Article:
A “tail” of two cities

Sturgeon_1Rivers that burgeon with sturgeon – and those that don’t

by Dave Gibson

Hydroelectricity provides almost seventy percent of Seattle and Washington State’s power. The cheap clean energy has benefitted millions of people, but has come at great expense to salmon, sturgeon, and the ecosystem that is connected to them. Overfishing since the turn of the 20th century for the prized fish and dams built on the Columbia and Snake River systems have decimated their numbers from historic levels in the United States. Subsequent fish ladders installed around dams have bolstered salmon numbers, but sturgeon, normally a bottom-dwelling species, continue to struggle; unable to complete their upstream migration from the ocean to freshwater spawning grounds. A considerable portion of white sturgeon is now landlocked with the breeding areas disturbed by fluctuating flows and unnatural water temperatures.

In British Columbia, Canada, most rivers run as they always have; unimpeded by manmade structures that would otherwise disrupt a cycle that has been successful for eons. From Vancouver northward, the Fraser River and its tributaries still hold strong populations of white sturgeon. In 1993 the province instituted a zero-harvest policy of sturgeon for all sport fishermen excluding native peoples. Twenty-two years later, the outcome has been extraordinary, resulting in a healthy fishery where anglers can expect to catch several of the Mesozoic Era behemoths in a day averaging between 4 and 7 feet long. On a recent trip with my father to Chilliwack, BC, we each wrested to shore 7 ft. 200 pounders above the confluence of the Harrison and Fraser Rivers. The world record for these largest of North American freshwater fishes came from the Fraser and measured 12 feet, 4 inches, estimated to be 1,100 lbs. and 100 years old. Feeding on crayfish, clams, mussels, eels, small fish, aquatic invertebrates, and various amphipods such as sea fleas, the real bonanza for the white sturgeon is realized in the summer and fall when dead spawned-out salmon accumulate on the river-bottoms.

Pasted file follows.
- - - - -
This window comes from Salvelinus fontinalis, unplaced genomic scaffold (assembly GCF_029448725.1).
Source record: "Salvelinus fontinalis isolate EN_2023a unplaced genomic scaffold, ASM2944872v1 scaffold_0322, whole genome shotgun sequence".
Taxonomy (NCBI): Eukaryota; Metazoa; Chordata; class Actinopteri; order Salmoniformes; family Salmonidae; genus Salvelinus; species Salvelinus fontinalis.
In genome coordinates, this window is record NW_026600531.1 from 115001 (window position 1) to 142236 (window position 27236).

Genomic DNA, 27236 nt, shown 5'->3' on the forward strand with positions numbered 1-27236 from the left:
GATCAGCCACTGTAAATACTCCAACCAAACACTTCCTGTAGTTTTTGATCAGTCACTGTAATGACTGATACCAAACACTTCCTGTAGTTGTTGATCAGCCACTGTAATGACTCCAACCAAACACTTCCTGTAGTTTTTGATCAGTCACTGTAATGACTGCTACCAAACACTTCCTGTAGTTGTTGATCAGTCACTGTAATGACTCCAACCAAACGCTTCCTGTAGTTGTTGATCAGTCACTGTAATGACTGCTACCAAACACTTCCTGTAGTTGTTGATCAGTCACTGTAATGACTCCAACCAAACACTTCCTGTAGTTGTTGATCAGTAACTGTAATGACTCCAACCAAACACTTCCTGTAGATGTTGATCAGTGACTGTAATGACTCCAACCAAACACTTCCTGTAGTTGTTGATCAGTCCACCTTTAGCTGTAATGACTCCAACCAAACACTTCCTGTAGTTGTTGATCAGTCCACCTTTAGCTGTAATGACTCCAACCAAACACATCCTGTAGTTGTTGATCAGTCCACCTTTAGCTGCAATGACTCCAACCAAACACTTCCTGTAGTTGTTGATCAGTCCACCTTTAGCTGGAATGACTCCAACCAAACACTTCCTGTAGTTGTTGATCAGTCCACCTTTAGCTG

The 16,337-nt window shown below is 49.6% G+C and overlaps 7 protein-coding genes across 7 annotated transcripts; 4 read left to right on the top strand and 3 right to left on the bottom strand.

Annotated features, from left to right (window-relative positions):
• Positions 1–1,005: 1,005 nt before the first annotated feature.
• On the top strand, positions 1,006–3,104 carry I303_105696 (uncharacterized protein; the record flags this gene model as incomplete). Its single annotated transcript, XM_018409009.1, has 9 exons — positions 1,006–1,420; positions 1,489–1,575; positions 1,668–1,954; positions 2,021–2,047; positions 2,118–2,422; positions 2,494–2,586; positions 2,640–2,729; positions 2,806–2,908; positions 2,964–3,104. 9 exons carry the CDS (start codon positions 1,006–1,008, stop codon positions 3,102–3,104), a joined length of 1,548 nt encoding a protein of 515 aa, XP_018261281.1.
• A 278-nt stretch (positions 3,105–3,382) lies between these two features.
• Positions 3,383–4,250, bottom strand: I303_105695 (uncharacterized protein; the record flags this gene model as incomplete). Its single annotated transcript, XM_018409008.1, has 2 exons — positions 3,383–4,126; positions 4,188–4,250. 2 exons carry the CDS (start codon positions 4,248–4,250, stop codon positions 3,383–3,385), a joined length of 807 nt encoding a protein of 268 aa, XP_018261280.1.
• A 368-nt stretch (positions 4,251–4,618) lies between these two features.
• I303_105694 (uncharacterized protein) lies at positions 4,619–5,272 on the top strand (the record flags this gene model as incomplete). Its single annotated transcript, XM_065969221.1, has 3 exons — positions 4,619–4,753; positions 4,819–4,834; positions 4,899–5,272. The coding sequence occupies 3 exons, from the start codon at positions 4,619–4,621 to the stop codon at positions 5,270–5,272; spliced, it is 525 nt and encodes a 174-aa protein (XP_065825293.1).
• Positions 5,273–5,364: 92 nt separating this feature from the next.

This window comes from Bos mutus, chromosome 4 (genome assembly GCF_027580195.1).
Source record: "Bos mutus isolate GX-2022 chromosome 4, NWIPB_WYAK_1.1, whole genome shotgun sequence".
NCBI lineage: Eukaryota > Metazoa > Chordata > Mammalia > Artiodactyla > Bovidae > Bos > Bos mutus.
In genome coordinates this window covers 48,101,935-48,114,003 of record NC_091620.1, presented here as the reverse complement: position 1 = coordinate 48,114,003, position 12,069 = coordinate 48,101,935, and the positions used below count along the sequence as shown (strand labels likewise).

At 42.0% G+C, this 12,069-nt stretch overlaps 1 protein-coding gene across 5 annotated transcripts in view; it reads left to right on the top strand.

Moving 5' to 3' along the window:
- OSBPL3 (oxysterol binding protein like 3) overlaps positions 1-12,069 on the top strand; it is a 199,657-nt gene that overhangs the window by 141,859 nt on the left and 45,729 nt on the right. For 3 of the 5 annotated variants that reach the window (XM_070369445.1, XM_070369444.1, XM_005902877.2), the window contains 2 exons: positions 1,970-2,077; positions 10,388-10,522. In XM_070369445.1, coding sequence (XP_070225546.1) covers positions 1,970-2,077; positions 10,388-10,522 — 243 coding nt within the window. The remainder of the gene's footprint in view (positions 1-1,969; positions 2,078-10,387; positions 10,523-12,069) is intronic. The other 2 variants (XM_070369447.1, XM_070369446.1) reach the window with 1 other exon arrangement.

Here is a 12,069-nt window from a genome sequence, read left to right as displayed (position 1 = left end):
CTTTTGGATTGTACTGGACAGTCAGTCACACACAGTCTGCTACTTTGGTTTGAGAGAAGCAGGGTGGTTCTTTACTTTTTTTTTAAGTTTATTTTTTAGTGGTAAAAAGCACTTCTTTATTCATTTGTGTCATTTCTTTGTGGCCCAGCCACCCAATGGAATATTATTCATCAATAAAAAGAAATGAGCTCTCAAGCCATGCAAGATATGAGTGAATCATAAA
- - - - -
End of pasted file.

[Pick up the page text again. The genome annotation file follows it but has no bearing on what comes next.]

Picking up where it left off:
To book a Canadian guided sturgeon charter, call 604-845-9893 or go to www.BentRods.ca.

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